Professional Development: Determine what unique challenges and opportunities there are when teaching in a 1:1 environment, and what are we doing currently in professional development efforts that can transfer. Identify strategies might we consider if we decide to move to a 1:1, how might they best be implemented, and what they might cost.
Fiscal Sustainability: Estimate costs associated with different models for implementing 1:1 (school owned, joint ownership/lease with families, family ownership) in terms of hardware, software, online services, device accessories (cases, adapters, etc.), repair/extended warranty/insurance costs over the life of the device. Determine any additional support and infrastructure cost drivers.
Security: Identify current and/or needed resources to ensure that students and devices they use will be safe, both in and out of school.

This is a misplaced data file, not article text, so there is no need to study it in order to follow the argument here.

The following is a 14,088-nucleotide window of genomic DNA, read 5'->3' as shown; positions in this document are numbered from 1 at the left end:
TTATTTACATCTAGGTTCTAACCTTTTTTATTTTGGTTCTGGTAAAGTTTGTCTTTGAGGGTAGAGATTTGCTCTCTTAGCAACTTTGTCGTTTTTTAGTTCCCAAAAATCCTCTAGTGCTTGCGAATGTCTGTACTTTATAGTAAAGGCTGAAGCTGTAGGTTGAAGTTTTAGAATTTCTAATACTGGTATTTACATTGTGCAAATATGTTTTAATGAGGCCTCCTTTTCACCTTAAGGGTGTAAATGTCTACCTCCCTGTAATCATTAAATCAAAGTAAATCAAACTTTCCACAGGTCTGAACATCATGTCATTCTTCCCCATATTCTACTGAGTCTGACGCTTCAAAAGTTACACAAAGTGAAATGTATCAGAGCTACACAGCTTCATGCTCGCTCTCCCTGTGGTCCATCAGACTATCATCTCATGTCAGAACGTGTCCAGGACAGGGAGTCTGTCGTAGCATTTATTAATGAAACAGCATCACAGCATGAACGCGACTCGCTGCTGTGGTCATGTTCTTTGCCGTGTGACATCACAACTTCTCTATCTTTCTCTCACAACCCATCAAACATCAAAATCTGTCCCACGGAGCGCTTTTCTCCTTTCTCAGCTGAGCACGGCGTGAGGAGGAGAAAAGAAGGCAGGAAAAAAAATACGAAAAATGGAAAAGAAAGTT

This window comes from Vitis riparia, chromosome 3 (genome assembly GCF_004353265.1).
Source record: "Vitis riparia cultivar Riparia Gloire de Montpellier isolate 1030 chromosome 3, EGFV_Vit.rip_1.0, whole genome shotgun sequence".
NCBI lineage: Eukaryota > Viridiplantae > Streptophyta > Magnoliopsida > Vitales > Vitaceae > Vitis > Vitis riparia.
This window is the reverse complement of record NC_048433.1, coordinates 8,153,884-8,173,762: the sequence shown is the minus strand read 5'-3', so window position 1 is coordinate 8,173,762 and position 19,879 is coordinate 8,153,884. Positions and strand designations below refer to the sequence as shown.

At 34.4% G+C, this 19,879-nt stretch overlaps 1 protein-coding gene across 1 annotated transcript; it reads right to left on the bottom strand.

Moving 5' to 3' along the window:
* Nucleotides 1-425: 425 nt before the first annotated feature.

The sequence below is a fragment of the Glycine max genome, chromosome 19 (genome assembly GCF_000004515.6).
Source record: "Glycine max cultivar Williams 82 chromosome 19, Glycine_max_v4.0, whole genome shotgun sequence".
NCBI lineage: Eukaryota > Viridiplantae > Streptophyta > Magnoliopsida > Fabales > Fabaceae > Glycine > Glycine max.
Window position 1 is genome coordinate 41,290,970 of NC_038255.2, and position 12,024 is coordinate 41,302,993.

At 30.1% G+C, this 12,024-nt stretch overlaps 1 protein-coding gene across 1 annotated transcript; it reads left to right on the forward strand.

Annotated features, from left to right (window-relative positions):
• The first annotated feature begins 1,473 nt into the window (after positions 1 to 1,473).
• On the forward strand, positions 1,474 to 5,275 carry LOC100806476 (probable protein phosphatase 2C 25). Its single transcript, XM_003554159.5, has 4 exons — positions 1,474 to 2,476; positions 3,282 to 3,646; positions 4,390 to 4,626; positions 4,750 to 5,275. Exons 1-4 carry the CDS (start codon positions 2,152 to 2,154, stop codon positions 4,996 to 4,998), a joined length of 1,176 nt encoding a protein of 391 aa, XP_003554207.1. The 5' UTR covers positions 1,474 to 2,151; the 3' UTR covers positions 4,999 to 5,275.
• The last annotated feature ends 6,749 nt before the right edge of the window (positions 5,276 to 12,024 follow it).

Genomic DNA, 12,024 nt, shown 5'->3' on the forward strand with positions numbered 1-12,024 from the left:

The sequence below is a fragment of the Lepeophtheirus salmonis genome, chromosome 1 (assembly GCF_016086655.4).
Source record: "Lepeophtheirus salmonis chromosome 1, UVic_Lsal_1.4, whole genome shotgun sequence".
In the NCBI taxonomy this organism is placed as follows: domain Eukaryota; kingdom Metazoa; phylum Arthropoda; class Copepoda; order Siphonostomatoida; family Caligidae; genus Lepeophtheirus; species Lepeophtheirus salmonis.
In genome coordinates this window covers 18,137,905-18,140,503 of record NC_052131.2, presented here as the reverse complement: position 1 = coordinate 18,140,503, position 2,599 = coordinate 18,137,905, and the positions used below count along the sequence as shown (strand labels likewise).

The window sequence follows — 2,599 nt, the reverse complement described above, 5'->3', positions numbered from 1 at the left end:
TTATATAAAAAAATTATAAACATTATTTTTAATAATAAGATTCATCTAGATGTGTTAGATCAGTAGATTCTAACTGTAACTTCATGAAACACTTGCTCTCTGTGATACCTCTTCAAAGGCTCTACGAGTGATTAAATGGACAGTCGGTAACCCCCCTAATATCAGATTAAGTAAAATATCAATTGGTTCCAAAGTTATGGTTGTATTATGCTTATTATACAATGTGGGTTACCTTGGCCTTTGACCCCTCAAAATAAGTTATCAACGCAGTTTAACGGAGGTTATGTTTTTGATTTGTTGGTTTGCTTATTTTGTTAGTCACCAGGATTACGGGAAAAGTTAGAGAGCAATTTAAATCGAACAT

Impact Analysis, Special Use Cases: Determine impact of 1:1 on ERB testing, Summer School, After School, and the High Jump program Lab supports. Identify options for addressing issues created by the impact.
Financial Aid: Identify the financial aid implications of different 1:1 implementation models for MS and HS families, identify strategies for addressing them.
Best Practice Research: Identify successful 1:1 implementations in other schools, consult with them, ISTE, CoSN, and other K-12 experts/organizations to distill best practice recommendations for structuring and launching 1:1 programs.
Enhancing Cloud-Based Toolkit: Complete registration and launch of Lab School domain in Google Apps for Ed. Devise strategy for notifying parents/students of need for/collection of permission to use online tools requiring it (Google Apps for Ed, Evernote, Mindmeister, et al.)
Device Range: Within reasonable limits, identify devices that can support a preponderance of students' and teachers' stated academic technology needs.
Support Boundaries: Depending on the 1:1 model, define scope of support services to be tendered for 1:1 devices.